Statehood for the District of Columbia is one of many long-shot, back-burner causes that has suddenly been brought to a boil by the last election’s results. Throughout my Many Adult Years, this has been one of those issues receiving regular lip service and minimal serious consideration. 

Undemocratically Wrong…

Let’s start with something indisputable in any democracy. It’s not right to deny voting representation in the national legislature to 700,000 citizens solely because of where they live. Strip away all partisan tactical considerations. I dare you to support this disenfranchisement as proper in a democratic republic. Please feel free to try in the Comments below.

The location of the District of Columbia was part of a compromise between Jefferson, Madison, and Hamilton that also allowed the federal government to assume all the states’ leftover debt from the Revolution. It’s no coincidence that DC is a convenient commute from Mount Vernon, George Washington’s plantation just down the Potomac.

…But Completely Constitutional

Conversely, let’s acknowledge the peculiar fact that although denying representation to the citizens of the District is wretchedly undemocratic, it’s perfectly constitutional. Buried in Article I, Section 8, amongst Congress declaring War and not granting Letters of Marque, we find this nugget:

“To exercise exclusive Legislation in all Cases whatsoever, over such District (not exceeding ten Miles square) as may, by Cession of particular States, and the Acceptance of Congress, become the Seat of the Government of the United States…”

So yeah, Congress has the constitutional authority to do most anything it wants with, to and for the District of Columbia. And so it has, beginning with District of Columbia Organic Act of 1801. Which is a Long Time Ago.  Statehood for the District has never really been on the cards. And the District has long been a political hot potato, tossed into various comprises as needed.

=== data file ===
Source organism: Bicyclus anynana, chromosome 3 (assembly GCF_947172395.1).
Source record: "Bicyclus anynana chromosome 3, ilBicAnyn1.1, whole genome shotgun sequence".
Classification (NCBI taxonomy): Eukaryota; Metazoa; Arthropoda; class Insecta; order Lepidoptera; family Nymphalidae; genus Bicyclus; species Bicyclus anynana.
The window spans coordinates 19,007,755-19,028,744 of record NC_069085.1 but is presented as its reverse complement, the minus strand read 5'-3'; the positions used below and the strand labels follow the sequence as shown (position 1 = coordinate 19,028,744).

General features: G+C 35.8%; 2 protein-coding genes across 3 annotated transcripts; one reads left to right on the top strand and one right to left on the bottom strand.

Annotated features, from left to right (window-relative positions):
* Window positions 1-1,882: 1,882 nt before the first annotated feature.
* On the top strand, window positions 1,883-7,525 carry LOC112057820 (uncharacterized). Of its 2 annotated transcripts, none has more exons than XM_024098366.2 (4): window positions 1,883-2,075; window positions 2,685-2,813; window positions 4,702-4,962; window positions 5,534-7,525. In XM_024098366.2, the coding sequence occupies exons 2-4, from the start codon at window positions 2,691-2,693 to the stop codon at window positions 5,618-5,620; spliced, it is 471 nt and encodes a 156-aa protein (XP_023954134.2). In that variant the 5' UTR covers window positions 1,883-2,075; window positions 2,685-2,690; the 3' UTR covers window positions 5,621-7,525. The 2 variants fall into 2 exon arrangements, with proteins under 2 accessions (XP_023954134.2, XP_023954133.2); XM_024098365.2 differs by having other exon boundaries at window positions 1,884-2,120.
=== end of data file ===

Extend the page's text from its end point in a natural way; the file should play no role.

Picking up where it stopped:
But get this. Until an 1871 law stripped them of their representation, residents of the District were considered for political purposes citizens of Maryland or Virginia. The 1871 changes also meant they could no longer vote for president. This last indignity wasn’t corrected until passage of the 23rd Amendment in 1961.

As is my wont, when faced with some American Peculiarity that makes me go “Hmmm,” I look to other democracies to see what they’re up to. In this case, other democracies with capital districts. There are several.

Looking Down Under

When the Australian colonies united under a federal government in 1901, the Aussies designated a Capital Territory centered on the agricultural town of Canberra. Like DC, this is not a part of any Australian state, although it’s surrounded by New South Wales. Like the District of Columbia, the ACT has a devolved local government, with the restriction that the federal government can overturn locally passed laws.

The political similarities end there. The ACT’s population is represented in the Federal Parliament, returning three Members to the House of Representatives and two to the Senate. By way of comparison, the smallest state by population, Tasmania, returns five Members. But, there’s a wrinkle. Each state elects 12 Senators, with the ACT allotted only two. So Tasmania, with a population of 540,000 elects ten more Senators than the ACT, with a population of 431,000. (But if this is the kind of statehood offered the District of Columbia, residents would surely welcome it.)

Like DC, the ACT was not represented at all in Parliament until 1949. Even then, their representatives were only allowed to vote on matters directly affecting the ACT. This limitation was lifted in 1966, giving the ACT’s Members and Senators full and equal voting rights in Parliament. The voters of the ACT seem content with this arrangement, with no serious calls for reform in over 50 years.

The Brazilian Way

The national government of Brazil sat for 300 years in Rio de Janeiro, but from the early 19th century there had been discussions and some planning to move the capital to a more central inland location. The Italian Saint John Bosco was said to have had an ecstatic vision of such a city in 1883. Which is strange, since he never set foot in Brazil.